Genomic Analysis at Scale: Mapping Irregular Computations to Advanced Architectures
Genomic data sets are growing dramatically as the cost of sequencing continues to decline and community databases are built to store and share this data with the research community. Some of data analysis problems require large scale parallel platforms to meet both the memory and computational requirements of these data sets. These applications differ from scientific simulations that dominate the workload on high end parallel systems today and place different requirements on programming support, software libraries, and parallel architectural design. The tools in common use often run only on shared memory machines and on distributed memory they involve irregular communication patterns such as asynchronous updates to shared data structures. The ExaBiome project at Berkeley Lab—part of the Department of Energy’s Exascale Computing Project—is developing high performance tools for analyzing microbial data. I will give an overview of several high-performance genomic analysis problems, including alignment, profiling, clustering, and assembly, and describe some of the challenges and opportunities of mapping these to petascale and exascale architectures. I will also describe some of the common computational patterns or “motifs” that inform parallelization strategies and can be useful in understanding architectural requirements, algorithmic approaches, and benchmarking of current and future systems. The project team is pursuing two general approaches to these problems, one based on asynchronous one-sided communication in UPC++ to build counting data structures, hash tables, and graphs, and another based on bulk-synchronous collectives to build sparse matrix analogs for these. In both cases, as with all computations on modern systems, locality optimization and communication avoidance are key, but the optimization approaches are somewhat different given the sparse and unstructured nature of the underlying data structures.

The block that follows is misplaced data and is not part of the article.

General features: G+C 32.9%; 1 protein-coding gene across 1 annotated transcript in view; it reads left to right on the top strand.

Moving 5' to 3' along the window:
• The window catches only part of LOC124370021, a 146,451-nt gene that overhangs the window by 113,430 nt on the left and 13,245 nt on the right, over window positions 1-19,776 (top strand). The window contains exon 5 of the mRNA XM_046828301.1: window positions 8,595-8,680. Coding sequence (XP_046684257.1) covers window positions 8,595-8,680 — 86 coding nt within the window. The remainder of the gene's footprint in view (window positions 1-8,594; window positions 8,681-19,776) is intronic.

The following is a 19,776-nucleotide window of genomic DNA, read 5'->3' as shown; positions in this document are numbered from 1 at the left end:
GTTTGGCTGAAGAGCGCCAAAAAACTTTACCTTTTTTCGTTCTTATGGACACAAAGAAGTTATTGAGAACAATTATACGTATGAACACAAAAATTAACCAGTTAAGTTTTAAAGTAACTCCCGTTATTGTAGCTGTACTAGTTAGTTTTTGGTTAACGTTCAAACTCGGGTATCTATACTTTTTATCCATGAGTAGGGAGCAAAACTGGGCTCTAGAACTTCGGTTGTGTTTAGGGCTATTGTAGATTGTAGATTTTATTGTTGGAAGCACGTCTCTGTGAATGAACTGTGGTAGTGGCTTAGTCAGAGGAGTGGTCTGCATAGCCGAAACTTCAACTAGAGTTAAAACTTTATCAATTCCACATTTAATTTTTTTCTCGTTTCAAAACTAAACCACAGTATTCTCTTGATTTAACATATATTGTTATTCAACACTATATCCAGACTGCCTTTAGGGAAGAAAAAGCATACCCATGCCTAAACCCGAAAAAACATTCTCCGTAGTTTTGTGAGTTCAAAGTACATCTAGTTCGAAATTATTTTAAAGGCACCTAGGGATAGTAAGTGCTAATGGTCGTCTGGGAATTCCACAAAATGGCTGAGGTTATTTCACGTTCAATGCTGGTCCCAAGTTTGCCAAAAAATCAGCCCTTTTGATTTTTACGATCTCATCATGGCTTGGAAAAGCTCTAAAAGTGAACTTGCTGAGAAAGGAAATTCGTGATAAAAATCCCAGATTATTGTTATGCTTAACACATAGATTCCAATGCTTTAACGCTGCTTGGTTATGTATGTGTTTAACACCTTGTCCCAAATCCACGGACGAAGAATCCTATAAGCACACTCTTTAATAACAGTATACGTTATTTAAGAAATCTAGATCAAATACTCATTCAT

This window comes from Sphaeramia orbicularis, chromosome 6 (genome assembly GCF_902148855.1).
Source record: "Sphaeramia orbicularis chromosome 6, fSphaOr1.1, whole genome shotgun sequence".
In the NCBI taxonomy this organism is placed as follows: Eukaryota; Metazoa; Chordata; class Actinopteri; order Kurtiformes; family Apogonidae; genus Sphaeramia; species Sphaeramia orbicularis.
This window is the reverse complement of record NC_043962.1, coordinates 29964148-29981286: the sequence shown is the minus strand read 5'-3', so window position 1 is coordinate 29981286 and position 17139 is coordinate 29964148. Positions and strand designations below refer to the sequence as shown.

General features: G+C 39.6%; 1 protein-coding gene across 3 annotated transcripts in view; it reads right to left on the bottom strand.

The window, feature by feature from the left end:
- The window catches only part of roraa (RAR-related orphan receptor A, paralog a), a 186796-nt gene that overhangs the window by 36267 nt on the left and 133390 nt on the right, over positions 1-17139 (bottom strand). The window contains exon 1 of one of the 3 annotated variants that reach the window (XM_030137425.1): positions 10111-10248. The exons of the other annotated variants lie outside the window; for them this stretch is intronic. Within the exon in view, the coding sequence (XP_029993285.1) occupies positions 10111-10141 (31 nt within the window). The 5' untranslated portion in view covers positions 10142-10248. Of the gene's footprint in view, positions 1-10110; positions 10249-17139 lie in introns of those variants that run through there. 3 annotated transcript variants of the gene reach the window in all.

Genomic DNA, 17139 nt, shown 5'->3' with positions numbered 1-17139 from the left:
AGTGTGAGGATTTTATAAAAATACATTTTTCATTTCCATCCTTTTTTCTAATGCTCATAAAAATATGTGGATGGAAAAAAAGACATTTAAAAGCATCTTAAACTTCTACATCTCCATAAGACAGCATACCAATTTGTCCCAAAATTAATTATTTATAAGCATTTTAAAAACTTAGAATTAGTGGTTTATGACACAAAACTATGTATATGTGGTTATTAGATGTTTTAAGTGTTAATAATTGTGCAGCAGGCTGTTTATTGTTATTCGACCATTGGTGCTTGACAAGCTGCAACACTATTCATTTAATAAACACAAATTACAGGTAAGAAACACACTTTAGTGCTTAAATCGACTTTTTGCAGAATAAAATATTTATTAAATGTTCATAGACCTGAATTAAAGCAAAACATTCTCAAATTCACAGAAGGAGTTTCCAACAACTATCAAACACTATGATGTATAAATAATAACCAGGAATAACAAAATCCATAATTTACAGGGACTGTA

Katherine Yelick is the Vice Chancellor for Research at the University of California, Berkeley, where she also holds the Robert S. Pepper Distinguished Professor of Electrical Engineering and Computer Sciences. She is also a Senior Faculty Scientist at Lawrence Berkeley National Laboratory. Her research is in high performance computing, programming systems, parallel algorithms, and computational genomics and she currently leads the ExaBiome project on Exascale Solutions for Microbiome Analysis.
Yelick was Director of the National Energy Research Scientific Computing Center (NERSC) from 2008 to 2012 and led the Computing Sciences Area at Lawrence Berkeley National Laboratory from 2010 through 2019, where she oversaw NERSC, the Energy Sciences Network (ESnet) and the Computational Research Division. She earned her Ph.D. in Electrical Engineering and Computer Science from MIT and is a member of the National Academy of Engineering and the American Academy of Arts and Sciences. She is a Fellow of the Association for Computing Machinery (ACM) and the American Association for the Advancement of Sciences (AAAS), and she is a recipient of the ACM/IEEE Ken Kennedy award and the ACM-W Athena award. Yelick was an Associate Dean in the Division of Computing, Data Science, and Society from 2020-2021 and Vice Chancellor for Research at UC Berkeley starting in January 2022.